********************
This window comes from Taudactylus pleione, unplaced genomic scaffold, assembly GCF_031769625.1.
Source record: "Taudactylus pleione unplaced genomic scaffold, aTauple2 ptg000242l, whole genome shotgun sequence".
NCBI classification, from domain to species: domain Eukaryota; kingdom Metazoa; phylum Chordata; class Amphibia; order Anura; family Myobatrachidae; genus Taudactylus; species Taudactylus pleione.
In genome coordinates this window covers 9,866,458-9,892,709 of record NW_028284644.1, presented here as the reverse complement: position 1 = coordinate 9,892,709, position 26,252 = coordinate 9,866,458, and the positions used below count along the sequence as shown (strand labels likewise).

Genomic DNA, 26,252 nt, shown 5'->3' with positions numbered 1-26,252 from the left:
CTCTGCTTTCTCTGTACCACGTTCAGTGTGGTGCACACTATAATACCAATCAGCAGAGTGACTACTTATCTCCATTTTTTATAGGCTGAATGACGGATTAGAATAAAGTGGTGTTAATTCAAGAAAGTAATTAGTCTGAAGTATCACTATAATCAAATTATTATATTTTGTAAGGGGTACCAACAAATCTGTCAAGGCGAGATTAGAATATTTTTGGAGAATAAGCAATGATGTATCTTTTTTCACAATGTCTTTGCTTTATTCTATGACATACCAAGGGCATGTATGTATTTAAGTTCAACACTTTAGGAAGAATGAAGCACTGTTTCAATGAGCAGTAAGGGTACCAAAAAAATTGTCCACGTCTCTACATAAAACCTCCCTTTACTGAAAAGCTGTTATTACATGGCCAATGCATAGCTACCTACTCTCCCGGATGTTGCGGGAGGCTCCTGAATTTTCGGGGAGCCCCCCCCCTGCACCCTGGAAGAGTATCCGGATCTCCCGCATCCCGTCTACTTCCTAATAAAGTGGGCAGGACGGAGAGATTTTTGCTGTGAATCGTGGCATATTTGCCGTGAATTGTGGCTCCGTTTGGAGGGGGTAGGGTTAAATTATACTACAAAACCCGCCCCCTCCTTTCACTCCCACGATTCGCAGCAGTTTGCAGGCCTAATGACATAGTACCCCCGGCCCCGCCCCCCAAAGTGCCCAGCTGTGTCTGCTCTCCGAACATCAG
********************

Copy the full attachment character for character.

This window comes from Taudactylus pleione, unplaced genomic scaffold, assembly GCF_031769625.1.
Source record: "Taudactylus pleione unplaced genomic scaffold, aTauple2 ptg000242l, whole genome shotgun sequence".
NCBI classification, from domain to species: domain Eukaryota; kingdom Metazoa; phylum Chordata; class Amphibia; order Anura; family Myobatrachidae; genus Taudactylus; species Taudactylus pleione.
In genome coordinates this window covers 9,866,458-9,892,709 of record NW_028284644.1, presented here as the reverse complement: position 1 = coordinate 9,892,709, position 26,252 = coordinate 9,866,458, and the positions used below count along the sequence as shown (strand labels likewise).

Genomic DNA, 26,252 nt, shown 5'->3' with positions numbered 1-26,252 from the left:
CTCTGCTTTCTCTGTACCACGTTCAGTGTGGTGCACACTATAATACCAATCAGCAGAGTGACTACTTATCTCCATTTTTTATAGGCTGAATGACGGATTAGAATAAAGTGGTGTTAATTCAAGAAAGTAATTAGTCTGAAGTATCACTATAATCAAATTATTATATTTTGTAAGGGGTACCAACAAATCTGTCAAGGCGAGATTAGAATATTTTTGGAGAATAAGCAATGATGTATCTTTTTTCACAATGTCTTTGCTTTATTCTATGACATACCAAGGGCATGTATGTATTTAAGTTCAACACTTTAGGAAGAATGAAGCACTGTTTCAATGAGCAGTAAGGGTACCAAAAAAATTGTCCACGTCTCTACATAAAACCTCCCTTTACTGAAAAGCTGTTATTACATGGCCAATGCATAGCTACCTACTCTCCCGGATGTTGCGGGAGGCTCCTGAATTTTCGGGGAGCCCCCCCCCTGCACCCTGGAAGAGTATCCGGATCTCCCGCATCCCGTCTACTTCCTAATAAAGTGGGCAGGACGGAGAGATTTTTGCTGTGAATCGTGGCATATTTGCCGTGAATTGTGGCTCCGTTTGGAGGGGGTAGGGTTAAATTATACTACAAAACCCGCCCCCTCCTTTCACTCCCACGATTCGCAGCAGTTTGCAGGCCTAATGACATAGTACCCCCGGCCCCGCCCCCCAAAGTGCCCAGCTGTGTCTGCTCTCCGAACATCAG